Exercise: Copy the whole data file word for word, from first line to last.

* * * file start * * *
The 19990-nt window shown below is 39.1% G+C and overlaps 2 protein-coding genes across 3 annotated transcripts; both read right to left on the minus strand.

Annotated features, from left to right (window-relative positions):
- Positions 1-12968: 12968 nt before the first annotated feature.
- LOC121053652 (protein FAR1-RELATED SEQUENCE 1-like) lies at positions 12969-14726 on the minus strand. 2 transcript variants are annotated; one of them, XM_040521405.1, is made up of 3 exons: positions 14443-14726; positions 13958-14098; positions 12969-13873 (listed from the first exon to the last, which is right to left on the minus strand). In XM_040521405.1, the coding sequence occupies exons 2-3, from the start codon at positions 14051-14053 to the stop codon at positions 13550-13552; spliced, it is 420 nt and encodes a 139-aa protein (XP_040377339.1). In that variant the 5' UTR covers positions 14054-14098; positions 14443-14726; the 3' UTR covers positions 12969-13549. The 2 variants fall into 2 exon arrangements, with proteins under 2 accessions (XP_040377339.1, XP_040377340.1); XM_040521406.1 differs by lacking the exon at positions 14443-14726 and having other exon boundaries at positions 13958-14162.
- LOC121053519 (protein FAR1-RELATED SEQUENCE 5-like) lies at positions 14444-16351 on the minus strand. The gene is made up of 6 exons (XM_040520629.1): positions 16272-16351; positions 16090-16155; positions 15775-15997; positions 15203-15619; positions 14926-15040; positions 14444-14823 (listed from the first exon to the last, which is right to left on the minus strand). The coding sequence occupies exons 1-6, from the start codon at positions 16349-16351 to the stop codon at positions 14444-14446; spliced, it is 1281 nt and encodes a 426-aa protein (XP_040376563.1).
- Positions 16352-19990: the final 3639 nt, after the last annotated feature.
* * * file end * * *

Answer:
The 19990-nt window shown below is 39.1% G+C and overlaps 2 protein-coding genes across 3 annotated transcripts; both read right to left on the minus strand.

Annotated features, from left to right (window-relative positions):
- Positions 1-12968: 12968 nt before the first annotated feature.
- LOC121053652 (protein FAR1-RELATED SEQUENCE 1-like) lies at positions 12969-14726 on the minus strand. 2 transcript variants are annotated; one of them, XM_040521405.1, is made up of 3 exons: positions 14443-14726; positions 13958-14098; positions 12969-13873 (listed from the first exon to the last, which is right to left on the minus strand). In XM_040521405.1, the coding sequence occupies exons 2-3, from the start codon at positions 14051-14053 to the stop codon at positions 13550-13552; spliced, it is 420 nt and encodes a 139-aa protein (XP_040377339.1). In that variant the 5' UTR covers positions 14054-14098; positions 14443-14726; the 3' UTR covers positions 12969-13549. The 2 variants fall into 2 exon arrangements, with proteins under 2 accessions (XP_040377339.1, XP_040377340.1); XM_040521406.1 differs by lacking the exon at positions 14443-14726 and having other exon boundaries at positions 13958-14162.
- LOC121053519 (protein FAR1-RELATED SEQUENCE 5-like) lies at positions 14444-16351 on the minus strand. The gene is made up of 6 exons (XM_040520629.1): positions 16272-16351; positions 16090-16155; positions 15775-15997; positions 15203-15619; positions 14926-15040; positions 14444-14823 (listed from the first exon to the last, which is right to left on the minus strand). The coding sequence occupies exons 1-6, from the start codon at positions 16349-16351 to the stop codon at positions 14444-14446; spliced, it is 1281 nt and encodes a 426-aa protein (XP_040376563.1).
- Positions 16352-19990: the final 3639 nt, after the last annotated feature.